As I shook off the last remnants of sleep this morning, I heard the school bus go down the street, scavenging for any highschooler unlucky enough to have neither a driver’s license and a car nor a friend willing to pick him up. It’s the first day of school.
Just the sound of the bus can conjure up the feelings of anticipation when, as children on the first day of school, we realized that we had come one more step closer to paradise—that day when we would be adults and school was out for us forever. We would be free to do what we wanted, with no one ordering us around, no homework, and we wouldn’t be confined to a desk seven hours a day. We had no idea that we were one step closer to the ultimate disillusionment: adulthood would never be as carefree or unrestricted as any childhood day of summer vacation. But we didn’t know that then. We looked forward to seeing friends, finding our new classroom, and finally opening that new box of crayons.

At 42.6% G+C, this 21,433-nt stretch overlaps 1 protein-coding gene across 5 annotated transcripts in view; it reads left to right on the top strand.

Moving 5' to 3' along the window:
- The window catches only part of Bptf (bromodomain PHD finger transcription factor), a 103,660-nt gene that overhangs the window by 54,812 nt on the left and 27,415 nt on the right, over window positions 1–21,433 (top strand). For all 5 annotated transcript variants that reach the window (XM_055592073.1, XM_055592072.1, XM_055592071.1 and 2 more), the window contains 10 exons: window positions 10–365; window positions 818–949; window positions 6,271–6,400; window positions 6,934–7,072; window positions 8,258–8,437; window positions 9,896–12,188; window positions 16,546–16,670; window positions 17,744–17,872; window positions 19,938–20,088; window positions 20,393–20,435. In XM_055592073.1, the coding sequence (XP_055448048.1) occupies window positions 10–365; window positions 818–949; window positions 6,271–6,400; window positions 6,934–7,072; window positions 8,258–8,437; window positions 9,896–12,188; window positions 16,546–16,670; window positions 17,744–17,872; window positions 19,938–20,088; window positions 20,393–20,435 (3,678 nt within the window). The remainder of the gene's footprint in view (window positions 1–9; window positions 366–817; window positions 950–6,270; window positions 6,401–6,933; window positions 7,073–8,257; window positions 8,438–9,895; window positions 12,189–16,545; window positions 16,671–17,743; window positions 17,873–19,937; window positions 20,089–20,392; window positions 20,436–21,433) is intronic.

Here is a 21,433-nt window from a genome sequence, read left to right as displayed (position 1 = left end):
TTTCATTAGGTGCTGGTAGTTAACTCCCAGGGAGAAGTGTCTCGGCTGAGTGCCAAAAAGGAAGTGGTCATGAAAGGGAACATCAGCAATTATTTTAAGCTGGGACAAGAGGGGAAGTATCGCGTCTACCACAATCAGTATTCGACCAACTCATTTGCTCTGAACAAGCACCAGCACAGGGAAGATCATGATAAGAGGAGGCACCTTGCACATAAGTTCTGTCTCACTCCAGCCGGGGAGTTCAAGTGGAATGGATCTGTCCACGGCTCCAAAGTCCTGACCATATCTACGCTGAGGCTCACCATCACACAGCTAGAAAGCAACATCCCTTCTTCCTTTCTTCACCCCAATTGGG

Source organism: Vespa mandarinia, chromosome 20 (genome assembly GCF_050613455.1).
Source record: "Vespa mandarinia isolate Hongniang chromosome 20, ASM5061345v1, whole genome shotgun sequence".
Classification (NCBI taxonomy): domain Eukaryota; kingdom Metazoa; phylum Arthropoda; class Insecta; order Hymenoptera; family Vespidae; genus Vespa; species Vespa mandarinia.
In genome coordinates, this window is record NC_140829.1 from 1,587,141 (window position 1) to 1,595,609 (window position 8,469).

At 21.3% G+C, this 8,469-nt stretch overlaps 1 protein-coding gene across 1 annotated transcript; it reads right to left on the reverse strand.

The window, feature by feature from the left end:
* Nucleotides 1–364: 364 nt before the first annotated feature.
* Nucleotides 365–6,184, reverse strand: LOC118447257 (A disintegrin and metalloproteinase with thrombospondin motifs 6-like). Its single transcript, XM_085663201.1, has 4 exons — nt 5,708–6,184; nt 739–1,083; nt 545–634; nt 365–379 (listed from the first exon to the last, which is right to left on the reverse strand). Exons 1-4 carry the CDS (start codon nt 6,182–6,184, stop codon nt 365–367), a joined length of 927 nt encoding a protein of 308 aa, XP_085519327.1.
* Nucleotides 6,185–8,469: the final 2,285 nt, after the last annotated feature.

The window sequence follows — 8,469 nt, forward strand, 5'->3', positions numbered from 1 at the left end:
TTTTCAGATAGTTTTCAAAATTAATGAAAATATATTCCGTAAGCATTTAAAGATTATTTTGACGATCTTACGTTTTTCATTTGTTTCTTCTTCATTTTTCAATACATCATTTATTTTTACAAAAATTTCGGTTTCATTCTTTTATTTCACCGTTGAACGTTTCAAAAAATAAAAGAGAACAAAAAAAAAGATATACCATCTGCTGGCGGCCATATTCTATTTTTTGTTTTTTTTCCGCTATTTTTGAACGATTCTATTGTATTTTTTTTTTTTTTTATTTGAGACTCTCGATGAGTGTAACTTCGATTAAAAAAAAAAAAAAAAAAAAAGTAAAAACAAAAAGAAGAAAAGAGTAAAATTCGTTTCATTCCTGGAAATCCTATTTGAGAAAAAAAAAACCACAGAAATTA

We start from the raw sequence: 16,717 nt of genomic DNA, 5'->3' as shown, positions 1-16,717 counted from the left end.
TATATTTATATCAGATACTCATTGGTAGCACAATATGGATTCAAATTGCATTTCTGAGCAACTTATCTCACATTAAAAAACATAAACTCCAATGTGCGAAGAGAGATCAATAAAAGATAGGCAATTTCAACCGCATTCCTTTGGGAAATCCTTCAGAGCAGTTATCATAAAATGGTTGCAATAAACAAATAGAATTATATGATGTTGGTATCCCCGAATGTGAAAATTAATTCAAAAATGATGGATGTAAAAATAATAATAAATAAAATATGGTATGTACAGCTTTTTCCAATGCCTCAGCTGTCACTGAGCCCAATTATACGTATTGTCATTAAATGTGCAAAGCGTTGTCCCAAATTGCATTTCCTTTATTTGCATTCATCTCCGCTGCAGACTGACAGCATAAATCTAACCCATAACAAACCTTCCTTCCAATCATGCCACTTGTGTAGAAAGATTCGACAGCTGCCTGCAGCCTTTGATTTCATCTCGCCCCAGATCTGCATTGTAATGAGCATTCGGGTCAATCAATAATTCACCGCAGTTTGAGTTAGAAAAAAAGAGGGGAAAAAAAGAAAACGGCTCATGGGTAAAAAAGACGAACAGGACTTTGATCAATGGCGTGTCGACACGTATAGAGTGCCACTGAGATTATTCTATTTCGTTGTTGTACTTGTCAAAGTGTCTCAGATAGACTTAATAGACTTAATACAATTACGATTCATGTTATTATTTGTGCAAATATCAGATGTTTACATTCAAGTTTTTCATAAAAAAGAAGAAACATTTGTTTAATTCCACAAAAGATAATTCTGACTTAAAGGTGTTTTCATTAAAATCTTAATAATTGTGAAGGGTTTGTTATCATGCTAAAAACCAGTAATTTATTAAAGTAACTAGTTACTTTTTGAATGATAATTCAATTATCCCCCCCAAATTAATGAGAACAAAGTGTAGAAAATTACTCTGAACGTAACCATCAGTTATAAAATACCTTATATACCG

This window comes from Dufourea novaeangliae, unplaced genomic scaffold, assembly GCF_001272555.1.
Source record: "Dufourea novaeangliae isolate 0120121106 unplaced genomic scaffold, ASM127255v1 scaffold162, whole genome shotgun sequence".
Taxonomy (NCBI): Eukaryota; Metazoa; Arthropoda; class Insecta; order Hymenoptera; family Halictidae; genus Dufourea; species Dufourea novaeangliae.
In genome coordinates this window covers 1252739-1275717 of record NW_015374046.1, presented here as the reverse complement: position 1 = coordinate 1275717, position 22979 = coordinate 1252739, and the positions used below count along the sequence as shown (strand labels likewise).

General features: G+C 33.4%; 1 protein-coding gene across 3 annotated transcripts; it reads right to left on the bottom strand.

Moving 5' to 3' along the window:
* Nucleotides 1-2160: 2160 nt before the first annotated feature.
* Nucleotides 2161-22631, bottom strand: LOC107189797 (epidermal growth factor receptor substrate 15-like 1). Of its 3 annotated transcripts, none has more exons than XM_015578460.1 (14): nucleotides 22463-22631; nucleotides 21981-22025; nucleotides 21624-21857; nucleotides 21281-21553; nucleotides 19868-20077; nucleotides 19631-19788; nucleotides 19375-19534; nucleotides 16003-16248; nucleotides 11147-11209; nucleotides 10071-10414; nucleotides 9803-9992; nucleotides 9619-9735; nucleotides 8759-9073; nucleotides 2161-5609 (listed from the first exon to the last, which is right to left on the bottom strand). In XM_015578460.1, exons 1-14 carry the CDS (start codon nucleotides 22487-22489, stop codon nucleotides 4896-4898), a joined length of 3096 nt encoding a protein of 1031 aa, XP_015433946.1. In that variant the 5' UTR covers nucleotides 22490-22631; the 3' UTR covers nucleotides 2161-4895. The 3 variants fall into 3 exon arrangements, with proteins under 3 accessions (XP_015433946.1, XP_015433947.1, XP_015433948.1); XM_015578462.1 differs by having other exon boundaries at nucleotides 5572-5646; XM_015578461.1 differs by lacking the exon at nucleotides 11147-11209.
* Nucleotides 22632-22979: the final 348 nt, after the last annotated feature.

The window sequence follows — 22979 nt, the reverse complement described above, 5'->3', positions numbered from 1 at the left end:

Now I teach young people on the cusp of adulthood. In a couple of weeks, they’ll leave their parents and homes, and move into our dorms. They will look forward to studying the field they’ve chosen, making lifelong friends, and perhaps finding that one true love. It will be their first taste of what adulthood will be like, and it will be a shock. Yes, there will be parties, but there will also be laundry. Yes, there are no enforced bedtimes, but there will be 7:15 classes. Yes, there will be freedom to go out for Taco Bell every night, but such indulgences will cost precious spending money, and Mom’s not around to hand out a twenty.
For now, let’s just revel in the remembered smell of pencil shavings, sweeping compound, sweaty children, and chalk dust. Good luck on the first day of school; may it really be all you’ve dreamed.